This deal seems to disagree with the interests of the Syrian regime and Iran and its arms in the region which seek to regain full control of the strategically located province in terms of its position as the gateway to the Arabian Gulf and the borders with Israel. They seek to evade the settlement deal and put pressure on Russia and force it to opt for decisive military action against factions in the region.
Security and economic conditions
The security situation in Daraa is characterized by fragility and complexity mainly as a result of the multiplicity of players and the diversity of their references and goals. The province is witnessing a noticeable polarization among Russian and Iranian tools. While the 5th Corps and the Military Security are loyal to Russia, the 4th Division, led by Maher al-Assad, and the Air Force Intelligence Directorate are loyal to Iran. Those powers engage in a hidden conflict for control and influence in those areas. Recruiting Taswiyat operatives is one of the areas of competition between those powers. While Russia seeks to expand the cadre of the 5th Corps and transform it into a force parallel to Iran’s militias and its arms in the region, Iran seeks to recruit the largest number of those operatives. According to the Syrian Observatory for Human Rights, Iran has managed to recruit nearly five thousand operatives in the last few months through the so-called “al-Areen Companies of the 313 Brigade”.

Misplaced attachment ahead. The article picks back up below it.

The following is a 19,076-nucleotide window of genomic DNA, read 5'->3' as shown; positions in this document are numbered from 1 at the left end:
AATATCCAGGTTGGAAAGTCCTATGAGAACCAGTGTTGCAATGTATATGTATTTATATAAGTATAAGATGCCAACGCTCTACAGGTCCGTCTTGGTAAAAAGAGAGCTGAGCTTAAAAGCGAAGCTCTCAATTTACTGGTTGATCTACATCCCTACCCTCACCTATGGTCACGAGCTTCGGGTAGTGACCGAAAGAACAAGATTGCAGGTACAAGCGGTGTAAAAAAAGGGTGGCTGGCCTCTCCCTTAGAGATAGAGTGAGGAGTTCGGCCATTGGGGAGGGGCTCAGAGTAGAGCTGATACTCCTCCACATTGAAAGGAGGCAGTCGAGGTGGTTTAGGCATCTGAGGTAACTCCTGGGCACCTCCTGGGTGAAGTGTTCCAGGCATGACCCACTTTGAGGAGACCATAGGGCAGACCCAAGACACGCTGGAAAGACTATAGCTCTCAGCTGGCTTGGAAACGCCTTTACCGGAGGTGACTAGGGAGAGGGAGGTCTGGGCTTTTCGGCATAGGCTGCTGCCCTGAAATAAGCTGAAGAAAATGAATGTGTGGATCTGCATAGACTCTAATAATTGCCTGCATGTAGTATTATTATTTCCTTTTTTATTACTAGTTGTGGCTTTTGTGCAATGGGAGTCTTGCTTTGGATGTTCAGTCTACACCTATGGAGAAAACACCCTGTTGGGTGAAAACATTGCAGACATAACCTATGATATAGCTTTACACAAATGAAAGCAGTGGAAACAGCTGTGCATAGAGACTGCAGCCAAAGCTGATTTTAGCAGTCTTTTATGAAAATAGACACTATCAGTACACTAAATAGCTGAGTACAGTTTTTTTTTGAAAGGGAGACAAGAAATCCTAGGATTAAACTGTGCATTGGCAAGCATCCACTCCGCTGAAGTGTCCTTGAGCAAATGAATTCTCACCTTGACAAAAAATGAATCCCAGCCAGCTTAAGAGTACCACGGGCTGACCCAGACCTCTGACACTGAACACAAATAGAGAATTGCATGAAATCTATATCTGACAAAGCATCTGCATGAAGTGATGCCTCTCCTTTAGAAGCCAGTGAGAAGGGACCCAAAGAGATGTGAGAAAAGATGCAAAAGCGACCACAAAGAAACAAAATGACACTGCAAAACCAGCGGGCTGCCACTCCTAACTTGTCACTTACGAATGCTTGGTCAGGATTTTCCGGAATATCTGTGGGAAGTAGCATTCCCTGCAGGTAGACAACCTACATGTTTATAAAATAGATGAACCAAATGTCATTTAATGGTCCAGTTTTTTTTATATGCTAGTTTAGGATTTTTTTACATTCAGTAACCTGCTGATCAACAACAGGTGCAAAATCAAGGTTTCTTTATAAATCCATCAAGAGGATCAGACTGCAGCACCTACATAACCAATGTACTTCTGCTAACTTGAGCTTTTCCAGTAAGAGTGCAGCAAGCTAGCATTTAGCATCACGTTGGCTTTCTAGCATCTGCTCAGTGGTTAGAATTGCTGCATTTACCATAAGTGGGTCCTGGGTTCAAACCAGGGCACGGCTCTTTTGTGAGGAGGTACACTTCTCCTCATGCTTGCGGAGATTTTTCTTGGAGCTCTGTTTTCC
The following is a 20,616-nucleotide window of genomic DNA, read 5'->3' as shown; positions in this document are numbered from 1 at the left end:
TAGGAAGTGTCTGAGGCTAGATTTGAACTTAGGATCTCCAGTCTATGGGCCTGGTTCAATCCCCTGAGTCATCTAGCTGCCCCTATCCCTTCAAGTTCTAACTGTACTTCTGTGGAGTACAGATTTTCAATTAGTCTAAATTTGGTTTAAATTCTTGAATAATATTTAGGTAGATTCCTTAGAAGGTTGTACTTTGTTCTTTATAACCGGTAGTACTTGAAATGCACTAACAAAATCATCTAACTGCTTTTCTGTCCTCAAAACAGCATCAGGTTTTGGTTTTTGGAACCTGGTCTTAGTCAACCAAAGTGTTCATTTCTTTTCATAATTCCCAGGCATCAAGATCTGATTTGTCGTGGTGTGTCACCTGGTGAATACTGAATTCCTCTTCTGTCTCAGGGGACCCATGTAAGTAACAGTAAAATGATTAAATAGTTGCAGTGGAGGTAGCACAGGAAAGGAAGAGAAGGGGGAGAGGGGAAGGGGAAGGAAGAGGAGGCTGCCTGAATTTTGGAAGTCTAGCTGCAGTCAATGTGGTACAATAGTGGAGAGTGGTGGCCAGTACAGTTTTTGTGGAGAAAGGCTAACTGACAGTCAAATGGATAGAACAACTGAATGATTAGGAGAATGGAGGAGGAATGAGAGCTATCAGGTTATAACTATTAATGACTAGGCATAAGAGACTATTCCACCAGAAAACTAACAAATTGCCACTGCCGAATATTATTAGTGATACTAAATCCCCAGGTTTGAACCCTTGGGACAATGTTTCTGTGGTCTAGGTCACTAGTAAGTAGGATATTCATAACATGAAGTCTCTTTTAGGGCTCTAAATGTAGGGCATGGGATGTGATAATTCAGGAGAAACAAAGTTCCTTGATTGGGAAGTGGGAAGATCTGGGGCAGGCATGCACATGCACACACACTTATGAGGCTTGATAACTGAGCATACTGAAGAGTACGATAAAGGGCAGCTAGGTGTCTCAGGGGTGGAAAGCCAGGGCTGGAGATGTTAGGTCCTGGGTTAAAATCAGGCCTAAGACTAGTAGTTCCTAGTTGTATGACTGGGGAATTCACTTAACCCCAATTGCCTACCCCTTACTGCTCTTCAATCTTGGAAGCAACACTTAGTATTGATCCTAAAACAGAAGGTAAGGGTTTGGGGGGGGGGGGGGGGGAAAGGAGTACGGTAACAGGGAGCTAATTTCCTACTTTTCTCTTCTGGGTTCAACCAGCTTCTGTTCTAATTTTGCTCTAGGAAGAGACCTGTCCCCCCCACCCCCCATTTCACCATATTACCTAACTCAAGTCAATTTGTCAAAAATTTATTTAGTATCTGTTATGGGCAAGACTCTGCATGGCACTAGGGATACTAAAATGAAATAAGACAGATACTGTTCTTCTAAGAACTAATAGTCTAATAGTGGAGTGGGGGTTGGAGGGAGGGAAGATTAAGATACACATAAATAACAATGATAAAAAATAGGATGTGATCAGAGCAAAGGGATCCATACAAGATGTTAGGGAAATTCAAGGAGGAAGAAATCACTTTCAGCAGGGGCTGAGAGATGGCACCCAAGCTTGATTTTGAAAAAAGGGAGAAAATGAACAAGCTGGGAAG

Syrian activists and jurists accuse Iranian arms of orchestrating chaos-raising operations and assassinations with a view to undermining the settlement deal with opposition factions, especially the Military Security branch which is said to have established relations with drug and arms dealers and real estate agents and recruited numerous operatives who seek to target stability and security in the province. According to the Syrian Observatory for Human Rights, between the time of signing the settlement deal in the summer of 2018 and April 2020, a total of 352 successful and 32 failed assassinations were carried out in Daraa province. None of the perpetrators of all those operations has been arrested and the perpetrators were considered unidentified. Those operations targeted personnel of the regime troops and Russian patrols, “reconciliations” (musalahat) operatives, and former faction commanders.
The economic factor plays a significant role in escalating the state of chaos and instability where the province has a high rate of unemployment, exceeding the rates recorded in other Syrian areas. Agricultural production, which is the main economic factor in the province, has greatly slowed down. According to the results of the 2017 Food Security Survey jointly carried out by the Syrian government and the World Food Programme (WFP), the rate of the food insecure in Daraa province reached 42.5 percent. Furthermore, nearly 40.4 percent of the province residents are at risk of being food insecure. This risk may well have materialized in light of the recent wave of price spikes, exceeding 100 percent for many commodities.
The majority of Daraa’s economic problems are attributable to the regime’s retaliatory policies against the province where security clampdowns prevent a large number of young people from moving to the capital and other areas for work; tradesmen are prevented from purchasing goods from other provinces; and the security and military checkpoints spread out across the province serve to impose royalties on incoming goods to the province which contributes to doubling their already high prices.